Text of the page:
Page 213. Review by Mark Fisher (1968-2017) on The Next Dayby David Bowie. I look at the use of the noun. “The speed of deployment.” “Advances and hyperbole.” “The inclination to hallucinate.” I confess that I have always been fascinated by music criticism and its ability to use the traveling almost as a moral issue. I mean how the text is constructed with an internal style, without which no external style would be possible. Fisher’s restless temperament and intellectual voracity have always pushed him to adopt an essentially exploratory attitude in this field. Unable to adulterate his sensibilities and from an artistic predisposition bent on taking risks, the text becomes more than just a commentary on Bowie and works well as the diagnosis of a temporary malaise more complex than the song. “What is that white space, that void?” He asks himself in the last lines.
The text was first published by Fisher in Magazine The Wire in May 2013, magazine of which he was deputy editor in 2008, and is now included by the Caja Negra publishing house in K-Punk – Volume 2, a new compilation of his writings on music and politics. Bowie’s latest album dissection is a perfect example of how cultural critic understood it: a somewhat abrasive text, also somewhat controversial, quite lucid, unsentimental and strategically optimistic. And that’s counting that he never hid his effort to reconcile experimental art with direct criticism of capitalism and its preferred secondary effect, depression, which was so dragging on. Even when he lashed out at collective alienation and what he called the “boring dystopia” of our present, he managed to be original and even wild. Pure air in the context of unconventional writing. That was Fisher: an active, tenacious, self-demanding contemplation. The broadest sense of the term writer: someone who cares about everything. The theorist capable of separating, provoking, and the critic that implies, that arouses empathy. A fanatical activist of the review. The professor contrary to papers academics. One of the most lucid minds in contemporary thought of this century, something he would surely reject with a nervous, self-deprecating laugh.
Fisher, who committed suicide in January 2017, left a work that is difficult to replace. His goal was always to offer the most complex picture possible, hence his idea of open a blog, k-punk, It quickly became an important part of an emerging UK community of intellectuals, self-taught researchers, disenchanted academics, and eccentrics of all stripes looting the work of established thinkers in search of analytical tools to use in non-traditional ways. With a Ph.D., professor of public high school and of the Department of Visual Cultures at Goldsmith University, editor and founder of the Cybernetic Culture Research Unit (CCRU), Fisher connected complex abstractions with perfectly chosen and interrelated examples from popular culture. instantly. The male desire behind the working-class glam of Roxy Music or Visage, the psycholanalytic truths latent in the songs of Joy Division or the suburban cult of goth bands like The Cure. Although my favorite example of this kind of insightful and creative writing is his vivid description of capitalism using monstrous terms, something he theorized extensively in The weird and the creepy (Alpha Decay, 2018). Brian Eno, David Lynch or Lovecraft parade there, broad band for their idea of how the strange generates a cut of reality.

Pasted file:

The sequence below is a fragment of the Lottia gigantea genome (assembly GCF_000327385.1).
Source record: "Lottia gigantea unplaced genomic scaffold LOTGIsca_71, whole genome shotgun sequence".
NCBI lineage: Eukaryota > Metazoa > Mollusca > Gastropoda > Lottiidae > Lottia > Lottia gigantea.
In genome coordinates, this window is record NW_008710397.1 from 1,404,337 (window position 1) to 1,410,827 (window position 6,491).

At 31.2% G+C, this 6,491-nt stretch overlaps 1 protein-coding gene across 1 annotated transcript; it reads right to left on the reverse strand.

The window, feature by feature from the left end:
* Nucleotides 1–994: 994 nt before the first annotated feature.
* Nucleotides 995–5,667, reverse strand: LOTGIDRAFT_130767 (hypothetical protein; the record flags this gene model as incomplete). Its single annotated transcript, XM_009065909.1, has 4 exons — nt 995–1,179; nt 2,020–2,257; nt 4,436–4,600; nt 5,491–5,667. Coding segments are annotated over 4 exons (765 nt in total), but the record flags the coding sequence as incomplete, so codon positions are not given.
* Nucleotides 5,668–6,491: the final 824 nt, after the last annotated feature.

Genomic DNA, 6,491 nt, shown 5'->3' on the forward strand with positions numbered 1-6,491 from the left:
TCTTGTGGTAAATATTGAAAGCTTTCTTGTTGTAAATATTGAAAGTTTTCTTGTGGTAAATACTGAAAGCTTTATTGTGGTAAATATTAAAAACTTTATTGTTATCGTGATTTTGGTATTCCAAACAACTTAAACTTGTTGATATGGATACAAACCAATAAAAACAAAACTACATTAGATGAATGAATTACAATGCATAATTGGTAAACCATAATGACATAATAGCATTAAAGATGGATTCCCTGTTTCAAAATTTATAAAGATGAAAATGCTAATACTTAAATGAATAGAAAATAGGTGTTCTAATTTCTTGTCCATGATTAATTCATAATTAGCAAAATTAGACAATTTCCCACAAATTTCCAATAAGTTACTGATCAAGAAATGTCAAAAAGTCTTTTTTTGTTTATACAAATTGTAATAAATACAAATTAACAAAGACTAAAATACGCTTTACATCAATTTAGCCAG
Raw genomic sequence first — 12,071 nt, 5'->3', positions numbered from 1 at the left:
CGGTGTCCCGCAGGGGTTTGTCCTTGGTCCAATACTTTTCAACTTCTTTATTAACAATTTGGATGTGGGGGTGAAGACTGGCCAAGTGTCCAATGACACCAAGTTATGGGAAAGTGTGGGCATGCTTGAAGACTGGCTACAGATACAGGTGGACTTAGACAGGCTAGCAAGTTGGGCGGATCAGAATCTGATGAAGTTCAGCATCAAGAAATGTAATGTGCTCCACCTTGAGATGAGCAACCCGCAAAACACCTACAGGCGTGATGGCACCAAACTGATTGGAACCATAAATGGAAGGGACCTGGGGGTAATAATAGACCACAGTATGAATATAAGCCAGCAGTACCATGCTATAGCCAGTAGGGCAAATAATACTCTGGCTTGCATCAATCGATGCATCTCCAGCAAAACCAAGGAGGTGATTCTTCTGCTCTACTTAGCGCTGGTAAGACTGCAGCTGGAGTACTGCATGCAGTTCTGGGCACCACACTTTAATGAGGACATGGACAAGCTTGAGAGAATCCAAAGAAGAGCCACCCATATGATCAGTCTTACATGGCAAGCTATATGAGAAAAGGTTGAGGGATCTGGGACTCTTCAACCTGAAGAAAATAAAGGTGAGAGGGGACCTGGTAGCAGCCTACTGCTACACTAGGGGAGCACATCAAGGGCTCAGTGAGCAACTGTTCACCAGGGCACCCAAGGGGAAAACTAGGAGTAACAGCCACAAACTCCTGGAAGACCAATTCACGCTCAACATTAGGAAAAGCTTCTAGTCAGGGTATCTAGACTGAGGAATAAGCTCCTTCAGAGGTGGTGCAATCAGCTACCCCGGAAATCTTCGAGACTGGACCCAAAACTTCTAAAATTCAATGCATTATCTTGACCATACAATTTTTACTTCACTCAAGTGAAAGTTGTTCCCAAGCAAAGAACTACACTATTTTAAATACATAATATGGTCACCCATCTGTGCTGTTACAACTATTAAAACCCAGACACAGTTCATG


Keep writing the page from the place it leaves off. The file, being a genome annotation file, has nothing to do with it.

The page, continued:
Reading this in the middle of a pandemic gives you chills. I can’t stop thinking about what I would think about this catastrophic reality. This is probably why the two volumes of K-Punk Until now translated by Caja Negra (the third is yet to come) they offer the possibility of an almost autobiographical adventure. We read keen reflections on the election results and the 2008 financial crisis, chronicles of the 2011 London looting and privatization in education and mental health, complaints about precarious employment and mobile phone addiction. In a terrain as inherently complex, challenging, and difficult as critical and cultural theory, Fisher not only makes it sound easy to understand, but shows how vital and urgent it is still in our day-to-day lives. No other contemporary author has managed to capture so vividly the brutal lack of social and political alternatives in the age of world capital. How to read, if not, texts like Not fail better, but fight to win. I’m going to page 382: “The expressive rhetoric of ‘We’re all in this’. In other words, if we don’t all throw to the same side, we will go under ”. OR The logic of police restraint, on page 293: “This is an administration that stands at the end of something – not at the beginning – lacking in ideas and energy, crossing its fingers and hoping that, by means of a miracle, the old world can be brought back back to life before someone realizes that it has already collapsed. ” Fisher’s intellectual quality does not stitch without a thread. The subtitle of your mythical Capitalist realism (Black Box, 2016), No alternative?It is more than a rhetorical question: it is a call to arms, at least verbally.
K-Punk – Volume 2. Collected and unpublished writings (music and politics). Mark Fisher. Black Box. 544 pages. 27 euros.